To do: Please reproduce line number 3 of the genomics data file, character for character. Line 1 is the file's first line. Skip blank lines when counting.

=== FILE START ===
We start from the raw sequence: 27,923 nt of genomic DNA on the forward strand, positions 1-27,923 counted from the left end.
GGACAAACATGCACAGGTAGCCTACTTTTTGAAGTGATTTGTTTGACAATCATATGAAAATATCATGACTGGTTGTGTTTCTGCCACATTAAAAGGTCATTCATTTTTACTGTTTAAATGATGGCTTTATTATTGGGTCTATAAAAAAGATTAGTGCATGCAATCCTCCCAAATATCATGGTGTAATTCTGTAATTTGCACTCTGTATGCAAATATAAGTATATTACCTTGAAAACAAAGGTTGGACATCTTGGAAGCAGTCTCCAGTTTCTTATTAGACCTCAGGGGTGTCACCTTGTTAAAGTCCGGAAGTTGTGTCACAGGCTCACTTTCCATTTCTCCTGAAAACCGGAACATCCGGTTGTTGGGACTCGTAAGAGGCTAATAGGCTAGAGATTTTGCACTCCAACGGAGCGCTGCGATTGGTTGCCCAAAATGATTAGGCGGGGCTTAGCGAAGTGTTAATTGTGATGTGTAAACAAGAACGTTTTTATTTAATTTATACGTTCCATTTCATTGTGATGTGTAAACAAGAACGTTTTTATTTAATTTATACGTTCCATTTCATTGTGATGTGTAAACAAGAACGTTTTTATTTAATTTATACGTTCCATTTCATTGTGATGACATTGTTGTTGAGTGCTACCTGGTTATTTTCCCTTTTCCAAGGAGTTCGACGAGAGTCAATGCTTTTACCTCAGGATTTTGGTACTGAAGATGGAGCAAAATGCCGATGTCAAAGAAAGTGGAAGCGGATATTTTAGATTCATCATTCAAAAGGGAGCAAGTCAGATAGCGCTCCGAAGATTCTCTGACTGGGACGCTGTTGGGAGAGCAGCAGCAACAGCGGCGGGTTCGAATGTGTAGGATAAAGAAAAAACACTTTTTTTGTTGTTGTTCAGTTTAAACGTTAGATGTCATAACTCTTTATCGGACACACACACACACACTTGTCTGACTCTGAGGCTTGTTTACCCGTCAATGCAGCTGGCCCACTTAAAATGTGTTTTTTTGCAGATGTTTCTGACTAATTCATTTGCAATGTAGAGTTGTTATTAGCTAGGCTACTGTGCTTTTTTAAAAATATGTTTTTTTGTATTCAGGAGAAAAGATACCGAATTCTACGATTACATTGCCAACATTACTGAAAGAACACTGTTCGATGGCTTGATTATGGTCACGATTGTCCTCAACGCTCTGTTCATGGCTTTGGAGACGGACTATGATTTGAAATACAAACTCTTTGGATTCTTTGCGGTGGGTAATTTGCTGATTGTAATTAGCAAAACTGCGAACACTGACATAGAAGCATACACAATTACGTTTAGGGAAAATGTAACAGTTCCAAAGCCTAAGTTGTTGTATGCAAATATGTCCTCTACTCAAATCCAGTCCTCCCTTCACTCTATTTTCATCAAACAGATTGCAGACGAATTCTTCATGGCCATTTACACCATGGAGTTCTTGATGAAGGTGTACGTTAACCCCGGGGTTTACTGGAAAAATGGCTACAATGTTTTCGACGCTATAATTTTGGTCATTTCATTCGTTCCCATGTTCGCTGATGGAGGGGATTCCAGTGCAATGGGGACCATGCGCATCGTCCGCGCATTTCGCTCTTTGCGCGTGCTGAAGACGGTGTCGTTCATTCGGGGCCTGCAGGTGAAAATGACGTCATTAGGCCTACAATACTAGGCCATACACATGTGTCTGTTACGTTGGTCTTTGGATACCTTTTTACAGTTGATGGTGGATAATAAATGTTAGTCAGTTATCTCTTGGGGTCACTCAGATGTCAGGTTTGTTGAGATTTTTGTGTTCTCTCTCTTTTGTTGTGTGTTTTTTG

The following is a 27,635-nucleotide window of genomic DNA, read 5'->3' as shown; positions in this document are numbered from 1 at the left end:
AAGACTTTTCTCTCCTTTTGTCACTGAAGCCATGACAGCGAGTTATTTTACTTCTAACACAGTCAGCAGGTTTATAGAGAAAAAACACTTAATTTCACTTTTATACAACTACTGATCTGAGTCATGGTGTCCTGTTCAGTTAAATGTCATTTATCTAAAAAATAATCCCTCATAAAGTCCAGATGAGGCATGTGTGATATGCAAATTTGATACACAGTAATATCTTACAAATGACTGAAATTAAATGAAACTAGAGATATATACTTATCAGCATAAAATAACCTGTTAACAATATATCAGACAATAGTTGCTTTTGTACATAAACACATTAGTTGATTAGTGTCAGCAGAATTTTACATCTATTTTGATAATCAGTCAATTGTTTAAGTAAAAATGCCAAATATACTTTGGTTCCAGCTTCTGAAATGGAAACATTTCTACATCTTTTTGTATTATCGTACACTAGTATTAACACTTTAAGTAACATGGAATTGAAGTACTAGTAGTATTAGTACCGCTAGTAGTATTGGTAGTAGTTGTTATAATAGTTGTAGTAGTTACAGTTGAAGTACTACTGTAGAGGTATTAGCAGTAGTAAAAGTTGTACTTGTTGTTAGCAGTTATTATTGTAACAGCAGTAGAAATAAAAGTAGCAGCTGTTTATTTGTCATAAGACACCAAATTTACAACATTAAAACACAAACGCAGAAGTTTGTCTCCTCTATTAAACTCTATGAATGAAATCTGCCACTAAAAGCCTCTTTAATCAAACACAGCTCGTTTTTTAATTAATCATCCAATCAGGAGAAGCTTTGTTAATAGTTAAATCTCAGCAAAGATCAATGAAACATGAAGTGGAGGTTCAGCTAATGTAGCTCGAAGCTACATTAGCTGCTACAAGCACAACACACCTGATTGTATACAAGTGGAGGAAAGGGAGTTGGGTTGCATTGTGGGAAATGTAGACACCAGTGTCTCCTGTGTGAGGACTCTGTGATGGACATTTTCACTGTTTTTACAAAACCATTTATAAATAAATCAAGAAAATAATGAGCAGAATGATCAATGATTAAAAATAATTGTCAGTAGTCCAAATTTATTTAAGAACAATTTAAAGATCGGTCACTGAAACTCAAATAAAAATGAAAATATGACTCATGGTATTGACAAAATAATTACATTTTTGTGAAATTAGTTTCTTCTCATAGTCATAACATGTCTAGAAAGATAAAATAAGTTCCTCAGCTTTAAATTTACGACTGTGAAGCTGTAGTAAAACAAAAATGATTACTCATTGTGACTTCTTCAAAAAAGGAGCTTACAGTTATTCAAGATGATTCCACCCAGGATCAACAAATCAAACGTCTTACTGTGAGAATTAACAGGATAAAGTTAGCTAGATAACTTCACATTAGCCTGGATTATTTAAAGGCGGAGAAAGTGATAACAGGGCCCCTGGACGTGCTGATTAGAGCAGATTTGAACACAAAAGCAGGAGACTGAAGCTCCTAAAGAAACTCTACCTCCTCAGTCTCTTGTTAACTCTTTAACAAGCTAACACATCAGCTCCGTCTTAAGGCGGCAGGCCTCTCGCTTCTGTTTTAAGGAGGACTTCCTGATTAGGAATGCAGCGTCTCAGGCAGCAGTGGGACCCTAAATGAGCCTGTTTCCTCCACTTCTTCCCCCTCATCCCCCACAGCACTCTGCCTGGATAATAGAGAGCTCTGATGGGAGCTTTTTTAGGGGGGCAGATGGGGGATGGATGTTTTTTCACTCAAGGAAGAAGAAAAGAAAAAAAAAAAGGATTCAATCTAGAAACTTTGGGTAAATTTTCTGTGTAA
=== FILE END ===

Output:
The following is a 27,635-nucleotide window of genomic DNA, read 5'->3' as shown; positions in this document are numbered from 1 at the left end: